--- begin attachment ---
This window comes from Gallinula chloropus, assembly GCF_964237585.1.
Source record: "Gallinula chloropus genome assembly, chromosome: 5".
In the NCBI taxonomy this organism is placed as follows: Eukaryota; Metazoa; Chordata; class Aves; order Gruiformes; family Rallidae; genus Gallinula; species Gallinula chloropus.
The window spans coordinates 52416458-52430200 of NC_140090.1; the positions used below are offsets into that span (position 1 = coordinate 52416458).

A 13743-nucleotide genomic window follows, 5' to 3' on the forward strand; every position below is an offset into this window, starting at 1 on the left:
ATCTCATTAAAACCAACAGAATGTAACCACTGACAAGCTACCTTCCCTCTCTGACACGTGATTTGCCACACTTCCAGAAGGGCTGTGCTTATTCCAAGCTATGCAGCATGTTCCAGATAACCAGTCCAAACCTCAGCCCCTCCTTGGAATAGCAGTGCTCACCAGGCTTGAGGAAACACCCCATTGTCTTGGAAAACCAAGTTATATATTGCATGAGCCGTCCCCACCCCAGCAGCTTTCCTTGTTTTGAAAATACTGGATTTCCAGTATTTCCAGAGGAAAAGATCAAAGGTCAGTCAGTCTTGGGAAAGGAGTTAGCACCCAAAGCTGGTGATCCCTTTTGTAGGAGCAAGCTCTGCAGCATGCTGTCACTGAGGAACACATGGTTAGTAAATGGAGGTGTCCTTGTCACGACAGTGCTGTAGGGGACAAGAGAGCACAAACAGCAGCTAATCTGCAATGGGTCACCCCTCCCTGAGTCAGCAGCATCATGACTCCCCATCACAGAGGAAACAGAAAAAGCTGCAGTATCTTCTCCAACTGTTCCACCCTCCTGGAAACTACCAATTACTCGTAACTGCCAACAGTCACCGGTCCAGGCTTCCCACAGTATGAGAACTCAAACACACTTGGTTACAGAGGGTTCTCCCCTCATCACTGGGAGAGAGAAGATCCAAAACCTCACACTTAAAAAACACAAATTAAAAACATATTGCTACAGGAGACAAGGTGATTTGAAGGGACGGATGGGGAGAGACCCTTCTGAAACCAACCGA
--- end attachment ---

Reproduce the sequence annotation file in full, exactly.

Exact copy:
This window comes from Gallinula chloropus, assembly GCF_964237585.1.
Source record: "Gallinula chloropus genome assembly, chromosome: 5".
In the NCBI taxonomy this organism is placed as follows: Eukaryota; Metazoa; Chordata; class Aves; order Gruiformes; family Rallidae; genus Gallinula; species Gallinula chloropus.
The window spans coordinates 52416458-52430200 of NC_140090.1; the positions used below are offsets into that span (position 1 = coordinate 52416458).

A 13743-nucleotide genomic window follows, 5' to 3' on the forward strand; every position below is an offset into this window, starting at 1 on the left:
ATCTCATTAAAACCAACAGAATGTAACCACTGACAAGCTACCTTCCCTCTCTGACACGTGATTTGCCACACTTCCAGAAGGGCTGTGCTTATTCCAAGCTATGCAGCATGTTCCAGATAACCAGTCCAAACCTCAGCCCCTCCTTGGAATAGCAGTGCTCACCAGGCTTGAGGAAACACCCCATTGTCTTGGAAAACCAAGTTATATATTGCATGAGCCGTCCCCACCCCAGCAGCTTTCCTTGTTTTGAAAATACTGGATTTCCAGTATTTCCAGAGGAAAAGATCAAAGGTCAGTCAGTCTTGGGAAAGGAGTTAGCACCCAAAGCTGGTGATCCCTTTTGTAGGAGCAAGCTCTGCAGCATGCTGTCACTGAGGAACACATGGTTAGTAAATGGAGGTGTCCTTGTCACGACAGTGCTGTAGGGGACAAGAGAGCACAAACAGCAGCTAATCTGCAATGGGTCACCCCTCCCTGAGTCAGCAGCATCATGACTCCCCATCACAGAGGAAACAGAAAAAGCTGCAGTATCTTCTCCAACTGTTCCACCCTCCTGGAAACTACCAATTACTCGTAACTGCCAACAGTCACCGGTCCAGGCTTCCCACAGTATGAGAACTCAAACACACTTGGTTACAGAGGGTTCTCCCCTCATCACTGGGAGAGAGAAGATCCAAAACCTCACACTTAAAAAACACAAATTAAAAACATATTGCTACAGGAGACAAGGTGATTTGAAGGGACGGATGGGGAGAGACCCTTCTGAAACCAACCGA